A Week at the Wildbranch Writing Workshop was Essential For Me

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The landscape around Craftsbury Common, Vermont.
The landscape around Craftsbury Common, Vermont.

It’s not often that I endorse something not affiliated with Terrain.org, but I wanted to take a moment — with the looming April 12th deadline — to promote the Wildbranch Writing Workshop, sponsored by Sterling College and Orion magazine in Craftsbury Common, Vermont. The weeklong workshop this year is June 24-30, and features Christopher Cokinos, David Gessner, and Ginger Strand as faculty extraordinaire. View all the details, and apply, here.

Wildbranch is the country’s foremost writing workshop for people interested in honing their ability to write honestly and powerfully about the natural world. In addition to the faculty, you spend time with and receive amazing feedback from members of the Orion editorial staff for a week of writing and conversation in the rolling hills of Vermont’s Northeast Kingdom. I remember well, for example, my canoe ride with Jennifer Sahn, Orion editor, which was both fun and informative. And she managed to pull me out of the dark water without too much strain following my mad and one might argue unexpected dive for loons. Better not to tell more of that story, however…

Jen and Chip Blake, Orion’s editor-in-chief, offer participants the option of a one-on-one critique of a piece of their writing. A limited number of manuscripts will be accepted for review on a first-come first-served basis and a 4,000-word limit applies. Those wishing to take advantage of this opportunity are asked to submit their work to the workshop director by June 1. I took advantage of it, and it helped considerably.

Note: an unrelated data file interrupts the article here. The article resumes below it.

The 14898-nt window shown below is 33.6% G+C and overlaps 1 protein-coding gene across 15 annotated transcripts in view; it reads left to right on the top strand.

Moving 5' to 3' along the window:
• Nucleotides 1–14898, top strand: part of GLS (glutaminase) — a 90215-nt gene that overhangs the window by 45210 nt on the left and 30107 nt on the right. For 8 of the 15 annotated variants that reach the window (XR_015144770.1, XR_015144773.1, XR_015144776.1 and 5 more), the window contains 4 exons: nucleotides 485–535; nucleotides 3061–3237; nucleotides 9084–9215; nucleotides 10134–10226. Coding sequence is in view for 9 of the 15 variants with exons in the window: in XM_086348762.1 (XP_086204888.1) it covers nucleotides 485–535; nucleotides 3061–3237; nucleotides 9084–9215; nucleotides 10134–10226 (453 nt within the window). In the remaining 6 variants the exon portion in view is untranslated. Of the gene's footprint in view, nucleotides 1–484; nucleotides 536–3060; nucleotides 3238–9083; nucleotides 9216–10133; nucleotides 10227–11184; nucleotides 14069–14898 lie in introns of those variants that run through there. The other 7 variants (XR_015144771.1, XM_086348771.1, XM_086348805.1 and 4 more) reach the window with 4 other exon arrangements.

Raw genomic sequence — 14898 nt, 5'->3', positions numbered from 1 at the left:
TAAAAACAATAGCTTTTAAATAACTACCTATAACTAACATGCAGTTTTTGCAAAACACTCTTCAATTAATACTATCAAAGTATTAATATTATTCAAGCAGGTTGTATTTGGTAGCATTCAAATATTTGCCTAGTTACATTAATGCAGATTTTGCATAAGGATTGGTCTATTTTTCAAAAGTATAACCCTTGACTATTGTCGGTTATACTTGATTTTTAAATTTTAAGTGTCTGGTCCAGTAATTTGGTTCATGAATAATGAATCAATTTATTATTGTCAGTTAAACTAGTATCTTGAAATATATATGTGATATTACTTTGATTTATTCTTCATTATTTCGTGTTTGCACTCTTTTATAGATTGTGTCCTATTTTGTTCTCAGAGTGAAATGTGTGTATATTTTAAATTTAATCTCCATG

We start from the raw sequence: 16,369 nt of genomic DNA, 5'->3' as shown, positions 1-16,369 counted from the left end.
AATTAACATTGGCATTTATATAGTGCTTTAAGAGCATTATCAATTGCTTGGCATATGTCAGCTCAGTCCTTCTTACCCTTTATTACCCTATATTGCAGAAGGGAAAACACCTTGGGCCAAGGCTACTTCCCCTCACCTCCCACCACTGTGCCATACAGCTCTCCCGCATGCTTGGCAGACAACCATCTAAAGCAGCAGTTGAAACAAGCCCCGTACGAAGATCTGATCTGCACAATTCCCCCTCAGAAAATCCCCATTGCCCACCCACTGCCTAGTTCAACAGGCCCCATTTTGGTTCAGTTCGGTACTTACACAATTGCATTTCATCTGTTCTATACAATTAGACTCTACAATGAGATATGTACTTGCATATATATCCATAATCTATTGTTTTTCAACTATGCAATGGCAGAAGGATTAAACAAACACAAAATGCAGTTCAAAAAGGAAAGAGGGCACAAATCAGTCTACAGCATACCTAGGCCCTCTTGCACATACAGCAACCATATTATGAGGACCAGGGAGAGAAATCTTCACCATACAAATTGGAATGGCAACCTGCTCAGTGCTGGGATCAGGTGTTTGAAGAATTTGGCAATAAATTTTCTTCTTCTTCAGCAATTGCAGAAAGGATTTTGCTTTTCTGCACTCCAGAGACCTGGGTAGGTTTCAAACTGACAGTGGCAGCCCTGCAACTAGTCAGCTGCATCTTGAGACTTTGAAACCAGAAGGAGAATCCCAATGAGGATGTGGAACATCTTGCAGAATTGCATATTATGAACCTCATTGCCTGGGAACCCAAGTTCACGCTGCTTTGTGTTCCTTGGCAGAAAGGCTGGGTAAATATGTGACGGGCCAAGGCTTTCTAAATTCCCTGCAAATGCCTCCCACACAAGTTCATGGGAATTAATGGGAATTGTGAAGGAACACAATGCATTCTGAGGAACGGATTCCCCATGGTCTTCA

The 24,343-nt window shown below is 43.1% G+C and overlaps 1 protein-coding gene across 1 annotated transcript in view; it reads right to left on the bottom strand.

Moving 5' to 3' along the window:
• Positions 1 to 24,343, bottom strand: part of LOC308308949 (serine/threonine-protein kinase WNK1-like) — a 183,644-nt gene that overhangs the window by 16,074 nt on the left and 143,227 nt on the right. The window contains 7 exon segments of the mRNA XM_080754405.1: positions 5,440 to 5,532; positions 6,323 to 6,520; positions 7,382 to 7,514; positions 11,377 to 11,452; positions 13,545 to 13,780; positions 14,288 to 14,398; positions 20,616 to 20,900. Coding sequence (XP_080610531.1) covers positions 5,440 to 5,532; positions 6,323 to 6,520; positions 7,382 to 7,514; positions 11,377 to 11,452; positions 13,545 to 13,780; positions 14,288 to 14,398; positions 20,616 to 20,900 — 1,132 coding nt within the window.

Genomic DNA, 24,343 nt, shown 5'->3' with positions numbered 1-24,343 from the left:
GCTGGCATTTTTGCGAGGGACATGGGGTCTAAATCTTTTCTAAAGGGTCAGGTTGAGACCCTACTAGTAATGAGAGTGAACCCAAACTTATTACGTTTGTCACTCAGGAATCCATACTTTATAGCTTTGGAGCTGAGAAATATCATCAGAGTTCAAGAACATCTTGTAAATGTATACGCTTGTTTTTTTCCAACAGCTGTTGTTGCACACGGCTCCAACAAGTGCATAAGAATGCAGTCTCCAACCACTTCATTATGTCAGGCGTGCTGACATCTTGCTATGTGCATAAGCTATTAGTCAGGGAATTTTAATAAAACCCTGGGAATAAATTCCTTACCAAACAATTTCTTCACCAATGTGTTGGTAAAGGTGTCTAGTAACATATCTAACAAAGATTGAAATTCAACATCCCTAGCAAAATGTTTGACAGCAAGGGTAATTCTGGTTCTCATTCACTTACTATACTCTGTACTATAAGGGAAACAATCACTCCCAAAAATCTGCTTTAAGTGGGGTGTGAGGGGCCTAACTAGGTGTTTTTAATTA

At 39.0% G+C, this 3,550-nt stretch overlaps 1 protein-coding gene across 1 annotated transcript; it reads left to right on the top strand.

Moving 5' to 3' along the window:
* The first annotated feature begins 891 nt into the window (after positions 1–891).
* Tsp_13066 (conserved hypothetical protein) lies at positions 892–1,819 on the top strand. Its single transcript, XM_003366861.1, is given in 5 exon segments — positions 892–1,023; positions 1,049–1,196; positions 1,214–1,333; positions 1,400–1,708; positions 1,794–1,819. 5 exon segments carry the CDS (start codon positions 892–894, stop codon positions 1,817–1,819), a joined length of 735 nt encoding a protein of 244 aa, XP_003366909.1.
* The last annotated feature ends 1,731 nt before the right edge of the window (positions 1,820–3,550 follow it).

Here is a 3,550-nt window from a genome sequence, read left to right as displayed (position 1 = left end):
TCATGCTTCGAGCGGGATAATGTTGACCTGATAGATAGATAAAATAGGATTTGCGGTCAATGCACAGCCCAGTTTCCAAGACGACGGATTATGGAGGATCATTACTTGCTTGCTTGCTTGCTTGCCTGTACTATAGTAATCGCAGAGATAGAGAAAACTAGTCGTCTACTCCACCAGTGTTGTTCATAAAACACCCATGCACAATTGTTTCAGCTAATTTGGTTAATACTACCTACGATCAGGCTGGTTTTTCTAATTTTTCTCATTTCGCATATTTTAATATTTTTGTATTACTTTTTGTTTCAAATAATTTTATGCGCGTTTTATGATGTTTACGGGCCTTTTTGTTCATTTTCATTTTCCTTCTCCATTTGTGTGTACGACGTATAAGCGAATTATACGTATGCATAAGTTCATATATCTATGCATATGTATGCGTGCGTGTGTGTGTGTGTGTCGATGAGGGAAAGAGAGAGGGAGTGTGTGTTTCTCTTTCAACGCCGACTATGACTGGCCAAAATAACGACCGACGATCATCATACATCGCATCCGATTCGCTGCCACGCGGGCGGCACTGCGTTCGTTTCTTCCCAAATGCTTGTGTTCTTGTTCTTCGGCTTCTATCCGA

When I was there, in 2008, I had the good fortune to study under Scott Russell Sanders. Four years later, I still keep in close touch with my fellow Sanderlings, as we (nerdingly, I admit) call each other.

So if you’re a writer of any age or ability, with a deep passion for our natural world and how we find our place in it, you should sign up for the Wildbranch Writing Workshop. And enjoy those first-light birdwalks, too.

Terrain.org is the world’s first online journal of place, publishing a rich mix of literature, artwork, case studies, and more since 1997.